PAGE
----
Javier Bardem Weighs in on the Dark Universe and His Frankenstein

Back in 2017, the Tom Cruise-starring The Mummy was meant to kick off a shared universe of Universal Monsters reboot movies, with the studio even announcing a number of actors who were slated to take over iconic roles. At the time, Javier Bardem was attached to play Frankenstein's Monster, but the disappointing financial and critical response to The Mummy prevented the Dark Universe from moving forward. With no updates on the project, including no official confirmation that the project was dead, Bardem recently confirmed he hasn't heard any updates yet still has the desire to take on the role.

"I haven't heard anything about it, so I don't know what's the state of that," Bardem shared with Sirius XM's The Jess Cagle Show. "Me personally, I would love to play Frankenstein. Actually, I would like to play both -- Dr. Frankenstein and Frankenstein the monster. Because it's the dichotomy and the contradiction of one, the same being. But I don't know if that's going to be the case or not. As far as I know, it's not happening."

Following The Mummy, director Bill Condon was slated to helm a new take on Bride of Frankenstein, which likely would have incorporated Bardem's take on Frankenstein's Monster in some capacity. Despite Condon and the studio offering updates on the project over the years, no casting was ever announced for the titular character and the release date would regularly get pushed back.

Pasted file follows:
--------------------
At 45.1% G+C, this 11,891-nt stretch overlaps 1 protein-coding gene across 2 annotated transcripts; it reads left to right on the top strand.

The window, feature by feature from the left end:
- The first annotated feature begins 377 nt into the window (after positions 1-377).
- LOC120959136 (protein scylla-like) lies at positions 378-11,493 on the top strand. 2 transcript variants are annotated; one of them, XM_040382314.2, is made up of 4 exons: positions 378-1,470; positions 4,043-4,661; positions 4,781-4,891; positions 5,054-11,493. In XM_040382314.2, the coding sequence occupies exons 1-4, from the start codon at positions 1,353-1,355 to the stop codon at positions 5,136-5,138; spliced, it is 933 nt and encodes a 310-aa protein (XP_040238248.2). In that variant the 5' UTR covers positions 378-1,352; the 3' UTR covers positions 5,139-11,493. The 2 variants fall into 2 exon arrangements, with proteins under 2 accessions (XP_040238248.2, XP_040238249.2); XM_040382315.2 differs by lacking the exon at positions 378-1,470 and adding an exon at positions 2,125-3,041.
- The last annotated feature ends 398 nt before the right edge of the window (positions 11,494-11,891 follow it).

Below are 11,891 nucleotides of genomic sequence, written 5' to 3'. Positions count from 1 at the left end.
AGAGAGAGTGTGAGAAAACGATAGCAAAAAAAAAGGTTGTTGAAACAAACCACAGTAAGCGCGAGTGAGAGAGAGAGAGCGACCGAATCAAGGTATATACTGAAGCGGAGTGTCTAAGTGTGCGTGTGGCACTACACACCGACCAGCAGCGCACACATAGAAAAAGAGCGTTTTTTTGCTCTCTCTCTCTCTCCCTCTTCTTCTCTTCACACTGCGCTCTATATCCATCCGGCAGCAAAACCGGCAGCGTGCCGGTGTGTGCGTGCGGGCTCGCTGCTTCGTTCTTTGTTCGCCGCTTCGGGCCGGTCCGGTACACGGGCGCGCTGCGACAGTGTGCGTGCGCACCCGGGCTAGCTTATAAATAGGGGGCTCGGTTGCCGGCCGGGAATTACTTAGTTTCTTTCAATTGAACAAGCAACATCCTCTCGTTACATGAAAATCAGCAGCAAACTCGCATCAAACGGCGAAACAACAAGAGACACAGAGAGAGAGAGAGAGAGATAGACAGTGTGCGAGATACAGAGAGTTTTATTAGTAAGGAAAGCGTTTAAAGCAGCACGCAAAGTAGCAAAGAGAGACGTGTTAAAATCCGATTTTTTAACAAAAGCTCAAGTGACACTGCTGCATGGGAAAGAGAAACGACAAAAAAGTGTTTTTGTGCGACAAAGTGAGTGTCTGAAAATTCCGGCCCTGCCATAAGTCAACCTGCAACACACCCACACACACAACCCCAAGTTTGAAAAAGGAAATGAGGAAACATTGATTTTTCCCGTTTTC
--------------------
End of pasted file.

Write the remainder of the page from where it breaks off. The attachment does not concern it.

In 2020, filmmaker Leigh Whannell delivered audiences The Invisible Man, which wasn't connected to the original plans to revive the character within the Dark Universe. The film was such a success, however, it entirely reignited interest in the Universal Monsters, resulting in a number of revival projects being announced that featured those characters, including multiple projects featuring Dracula, as well as a revival of The Wolf Man.

Writer David Koepp had written the script for the Condon-directed Bride of Frankenstein, who claimed last year that the project wasn't entirely dead.

"It's definitely standalone. Universal famously tried this idea of great big connected horror movies in a thing, and it didn't work, and it didn't work really spectacularly," Koepp shared with ComicBook.com. "And I was impressed that they stood back and said, 'Hang on, let's give this a year or two and really think about it, and come at these in a singular way, and see what filmmakers ... let's listen to filmmakers with distinctive points of view.' And I think the first one that really broke through is [producer] Jason's [Blum] Invisible Man, which was made as a really well-thought, and well-conceived idea that existed completely on its own. And it was made for a reasonable amount of money, which actually gives you more creative freedom, rather than less. And I think that kind of showed the way that they can go with some of their things."

Stay tuned for details on the potential future of the Dark Universe.

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